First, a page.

“Upon my death I will have never seen all of the avante guarde films of Andy Warhol nor ever have volunteered for the Rose Parade #fuckitlist”

“#fuckitlist Eat turducken”

“#fuckitlist: learn ballet.”

“#fuckitlist Saving for retirement. I’ll just shoot myself at 45.”

“#fuckitlist getting tickets to Jimmy Fallon”

“#fuckitlist Make a turducken.”

“#fuckitlist: give country music a chance.”

“#fuckitlist pay off all my debt, get arrested in Mexico, oh yeah, join a dance troup or the circus”

“#fuckitlist Read Twilight or Harry Potter, pay for cable, drink beer, eat raw meat, become a sumo wrestler”

“#fuckitlist Getting tickets to The Price is Right”

“Watch The Godfather #fuckitlist”

The hostility cheers me right up somehow. Things are basically better, anyway, as always happens: darkest before dawn, right? I mean, not in Darfur, where it’s darker before the dark continues and it’s like fucking Narnia over there — always winter and never Christmas — but here in America, for us privileged folks.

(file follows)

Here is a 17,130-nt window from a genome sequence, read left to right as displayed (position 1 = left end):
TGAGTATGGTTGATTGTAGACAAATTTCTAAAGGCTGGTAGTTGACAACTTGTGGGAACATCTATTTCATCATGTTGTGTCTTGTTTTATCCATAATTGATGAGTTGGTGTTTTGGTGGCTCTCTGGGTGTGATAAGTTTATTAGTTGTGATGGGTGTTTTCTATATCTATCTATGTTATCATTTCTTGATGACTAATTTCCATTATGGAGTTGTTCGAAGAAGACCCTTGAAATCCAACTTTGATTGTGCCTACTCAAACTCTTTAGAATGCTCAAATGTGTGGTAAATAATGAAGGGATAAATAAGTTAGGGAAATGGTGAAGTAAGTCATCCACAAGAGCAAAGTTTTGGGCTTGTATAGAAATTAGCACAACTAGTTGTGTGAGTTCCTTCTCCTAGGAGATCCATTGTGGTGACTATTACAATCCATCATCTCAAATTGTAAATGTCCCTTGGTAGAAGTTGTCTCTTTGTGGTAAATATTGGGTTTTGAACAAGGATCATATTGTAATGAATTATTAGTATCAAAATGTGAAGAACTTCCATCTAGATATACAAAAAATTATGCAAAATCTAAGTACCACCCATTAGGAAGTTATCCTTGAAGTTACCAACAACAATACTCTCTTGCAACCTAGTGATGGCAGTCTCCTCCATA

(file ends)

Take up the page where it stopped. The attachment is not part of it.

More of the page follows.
Darkest before dawn! Only hours after writing that last post about broker-monsters, I met a kind, funny, and helpful guy who found me a large one-bedroom on Montague Street in Brooklyn Heights in my price range with high ceilings and laundry in the apartment. Then he convinced the owner to pay the broker’s fee and didn’t ask for any money for either the application or the credit check. Basically he did everything but secure me a three-book deal with HarperCollins. Mr. Ben and I are very grateful and we should be signing the lease in the next day or so.

Take that, broker-monsters!

Still no job, though.


There’s a line between being active and proactive (good) and trying to control things you can’t control (bad) and trying to make things happen just to shift the weight off your goddamn shoulders already (crazy). I’m straddling that line and it feels like a permanent wedgie. Help me, lord.